Common Mistakes in AAA Game Development
Five common pitfalls and malpractices in triple A game development — a best practice guide on competing in live service markets.
1) Focus on retention, not acquisition
It’s a common misconception to believe that marketing’s primary function is to drive sales. In a forgetful industry like this, companies that over-promise but under-deliver will lose out on business. This has become especially clear for titles that gained a lot of traction promoting a final product, but failed to temper expectations as they transitioned into early access.
Nobody likes to be misled by advertising campaigns that set false expectations. And the short-term prospect of mass pre-orders and initial sales revenue doesn’t outweigh the long-term impact of negative reviews, refunds, or a tainted image.
Instead, marketing should set realistic expectations that will be met, if not outdone. Focus should lie on good product design and transparently communicating that design to its respective audience. Emphasize strengths that resonate with your audience and advertise unique selling points that set your game apart from competition.
After all, happy customers are your best marketeers. Slow growth generally proves more sustainable. And word-of-mouth is the most effective form of advertising.
2) Avoid highly contested markets through original design
When a new formula for success opens up a profitable market, investors are quick to claim a slice of the pie—aiming to launch a superior product, or an alternative that shares similar successful features of design. As a result, the market splits and the fight over customers intensifies.
This leaves little room for success, particularly when aiming for a lion’s share. Since the pioneer – the first to establish the market – usually remains among its key players. And, given that most (live service) markets are dominated by just one or two larger brands.
And although success stories like those of Fortnite and League of Legends show clear advantages of coming in second, they are set apart by a more important characteristic in strategic differentiation. Targeting non-customers helps developers design original value propositions to create new markets. Even established brands in competitive markets can sometimes benefit from strategic re-positioning to focus on new or specific target segments, rather than fighting over the same share.
The three tiers of non-customers as defined by Kim & Mauborgne’s Blue Ocean Strategy are:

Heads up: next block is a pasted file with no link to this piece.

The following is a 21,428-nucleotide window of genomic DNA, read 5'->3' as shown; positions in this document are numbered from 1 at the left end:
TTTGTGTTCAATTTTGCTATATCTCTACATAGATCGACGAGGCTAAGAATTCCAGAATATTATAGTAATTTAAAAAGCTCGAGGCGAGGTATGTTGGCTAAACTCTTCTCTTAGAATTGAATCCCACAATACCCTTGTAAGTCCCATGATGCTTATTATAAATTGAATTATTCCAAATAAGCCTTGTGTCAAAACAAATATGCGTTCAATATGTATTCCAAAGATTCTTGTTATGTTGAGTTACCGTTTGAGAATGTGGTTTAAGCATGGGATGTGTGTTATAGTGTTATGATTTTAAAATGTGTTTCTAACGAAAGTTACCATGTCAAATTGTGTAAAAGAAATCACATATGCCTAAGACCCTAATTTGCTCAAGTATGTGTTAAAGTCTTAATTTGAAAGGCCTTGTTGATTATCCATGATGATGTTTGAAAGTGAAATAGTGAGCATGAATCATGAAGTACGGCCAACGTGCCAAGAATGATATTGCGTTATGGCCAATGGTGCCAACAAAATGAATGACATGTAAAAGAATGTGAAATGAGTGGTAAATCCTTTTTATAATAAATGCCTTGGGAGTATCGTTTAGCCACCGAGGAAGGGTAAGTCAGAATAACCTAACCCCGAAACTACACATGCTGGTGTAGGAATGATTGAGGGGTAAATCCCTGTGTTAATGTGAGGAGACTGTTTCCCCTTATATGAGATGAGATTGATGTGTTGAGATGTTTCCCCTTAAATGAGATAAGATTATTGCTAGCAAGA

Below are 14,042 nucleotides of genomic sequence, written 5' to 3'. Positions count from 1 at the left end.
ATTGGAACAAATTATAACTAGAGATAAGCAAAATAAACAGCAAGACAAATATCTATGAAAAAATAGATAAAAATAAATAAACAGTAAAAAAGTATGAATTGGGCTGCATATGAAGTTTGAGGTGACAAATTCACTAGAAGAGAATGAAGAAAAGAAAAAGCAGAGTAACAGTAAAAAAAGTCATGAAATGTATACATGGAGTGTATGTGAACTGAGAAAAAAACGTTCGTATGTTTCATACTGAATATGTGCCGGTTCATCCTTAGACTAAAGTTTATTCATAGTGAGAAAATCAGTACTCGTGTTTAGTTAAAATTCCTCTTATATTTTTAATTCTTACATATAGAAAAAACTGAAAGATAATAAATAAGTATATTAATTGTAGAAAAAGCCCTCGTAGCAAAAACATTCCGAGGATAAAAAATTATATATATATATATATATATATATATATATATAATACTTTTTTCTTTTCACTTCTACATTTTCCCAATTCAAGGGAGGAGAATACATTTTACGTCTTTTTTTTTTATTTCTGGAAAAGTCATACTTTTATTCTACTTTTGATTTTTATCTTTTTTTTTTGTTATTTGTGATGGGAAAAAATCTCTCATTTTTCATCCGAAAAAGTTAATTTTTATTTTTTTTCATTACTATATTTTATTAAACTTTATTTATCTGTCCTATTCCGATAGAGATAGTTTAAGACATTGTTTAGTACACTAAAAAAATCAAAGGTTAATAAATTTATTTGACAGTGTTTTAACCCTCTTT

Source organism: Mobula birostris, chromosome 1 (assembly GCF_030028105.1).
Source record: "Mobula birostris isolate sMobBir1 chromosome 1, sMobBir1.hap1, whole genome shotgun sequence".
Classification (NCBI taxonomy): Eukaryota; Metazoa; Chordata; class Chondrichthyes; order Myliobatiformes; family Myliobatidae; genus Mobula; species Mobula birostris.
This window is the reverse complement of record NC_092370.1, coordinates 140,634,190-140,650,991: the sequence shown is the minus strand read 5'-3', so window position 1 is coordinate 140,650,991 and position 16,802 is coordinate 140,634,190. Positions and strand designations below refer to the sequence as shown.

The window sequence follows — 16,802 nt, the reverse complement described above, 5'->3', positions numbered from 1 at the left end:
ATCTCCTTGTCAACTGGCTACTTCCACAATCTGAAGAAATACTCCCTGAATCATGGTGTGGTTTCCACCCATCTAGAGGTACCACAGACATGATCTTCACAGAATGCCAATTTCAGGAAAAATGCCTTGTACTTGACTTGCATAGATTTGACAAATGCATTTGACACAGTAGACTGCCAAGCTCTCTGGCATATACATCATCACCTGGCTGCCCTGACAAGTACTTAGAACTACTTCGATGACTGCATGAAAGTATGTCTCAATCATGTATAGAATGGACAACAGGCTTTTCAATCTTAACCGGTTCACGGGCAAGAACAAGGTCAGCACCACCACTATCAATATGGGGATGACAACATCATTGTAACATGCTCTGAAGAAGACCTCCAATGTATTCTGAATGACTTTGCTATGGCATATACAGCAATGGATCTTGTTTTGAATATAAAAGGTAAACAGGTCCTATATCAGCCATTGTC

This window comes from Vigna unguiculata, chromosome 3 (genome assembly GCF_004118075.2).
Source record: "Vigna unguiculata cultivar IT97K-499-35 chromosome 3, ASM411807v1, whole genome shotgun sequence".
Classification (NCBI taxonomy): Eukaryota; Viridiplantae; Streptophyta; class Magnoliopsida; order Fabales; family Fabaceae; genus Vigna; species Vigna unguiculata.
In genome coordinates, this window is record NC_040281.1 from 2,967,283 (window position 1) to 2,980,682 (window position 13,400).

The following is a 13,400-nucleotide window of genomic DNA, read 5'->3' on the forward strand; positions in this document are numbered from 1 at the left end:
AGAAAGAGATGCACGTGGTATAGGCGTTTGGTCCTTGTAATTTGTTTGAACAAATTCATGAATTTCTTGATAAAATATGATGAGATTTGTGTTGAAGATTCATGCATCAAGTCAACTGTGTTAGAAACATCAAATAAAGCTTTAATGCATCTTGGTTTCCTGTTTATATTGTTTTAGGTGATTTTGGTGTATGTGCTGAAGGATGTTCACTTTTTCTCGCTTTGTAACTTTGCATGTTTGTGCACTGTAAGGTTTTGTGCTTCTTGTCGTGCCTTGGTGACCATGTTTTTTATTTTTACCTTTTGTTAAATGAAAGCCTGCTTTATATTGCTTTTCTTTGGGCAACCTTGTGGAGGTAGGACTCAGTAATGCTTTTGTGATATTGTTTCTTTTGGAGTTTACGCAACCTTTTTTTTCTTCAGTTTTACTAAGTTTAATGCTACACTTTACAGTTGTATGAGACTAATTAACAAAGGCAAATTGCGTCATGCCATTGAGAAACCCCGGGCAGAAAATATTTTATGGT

- Soon-to-be non-customers on the edge of your market waiting to jump ship.
- Refusing non-customers who consciously choose against your market.
- Unexplored non-customers in distant markets that are unfamiliar with your market.
3) Address consumer barriers
Address hurdles that uphold player retention or new player acquisition without compromising on the original design’s intent. All games have inherent weaknesses that prevent new players from entering, and that can frustrate current players to the point of leaving. While most barriers cannot be eliminated without changing core aspects of design, often, certain solutions can be implemented to help alleviate the pain.
Live service games in particular tend to suffer from ‘new player gaps’ that only get wider as new updates roll out. Think of a skill or knowledge gap that new players need to bridge when installing an older game. Or the amount of time (and money) that new players need to spent to be on par with others.
For some problems, solutions could be as simple as subtle UI improvements. Others require larger, more complicated solutions, such as for example, a matchmaking algorithm to even out the playing-field, or a coaching system that helps players understand complicated game mechanics.
Combined however, these barriers tell a lot about your product and audience. Addressing consumer barriers without modifying the core gameplay experience (through modular features, quality of life improvements, etc.) helps retain, grow and diversify your audience.
4) Don’t forget about the eighty percent
Most free-to-play business models are built around the Pareto principle, the law of the vital few, thriving off an approximate twenty percent of customers who are generating a vast majority of the overall revenue—the so-called whales, a casino term in reference of high stakes gamblers.
However, to ensure a healthy consumer base, it’s important that regular users don’t feel left out. A preferential treatment based on exclusive offerings catered to the wealthy few doesn’t accomplish that.
Instead, live service developers could take a page out of society, modelling revenue models after real world economics—a (more or less) balanced system, in where luxury products are rare but inessential, while essential products are abundant and cheap (and sometimes even free).
5) Monetize with integrity
From pay-to-win mechanics, to overpriced content that should’ve been part of the base game—anti-consumerism is a term often used to describe corporate greed that continues to tarnish the reputation of major and minor brands to date. Here are eight principles of fair monetization that can help build customer loyalty:
- Add value without taking away from the base game.
- Avoid the principle of loss aversion—don’t fabricate hurdles to sell a solution.
- Avoid instant-gratification practices by offering arbitrary rewards.
- Don’t prey on sensitive customers: offer time and refund opportunities to make a balanced purchase decision.
- Test price-elasticity, without increasing prices.
- Give away stuff for free, and offer generous deals.
- Cater to different customer segments, consider geo-pricing.
- Don’t offer pay-to-win solutions in a competitive setting.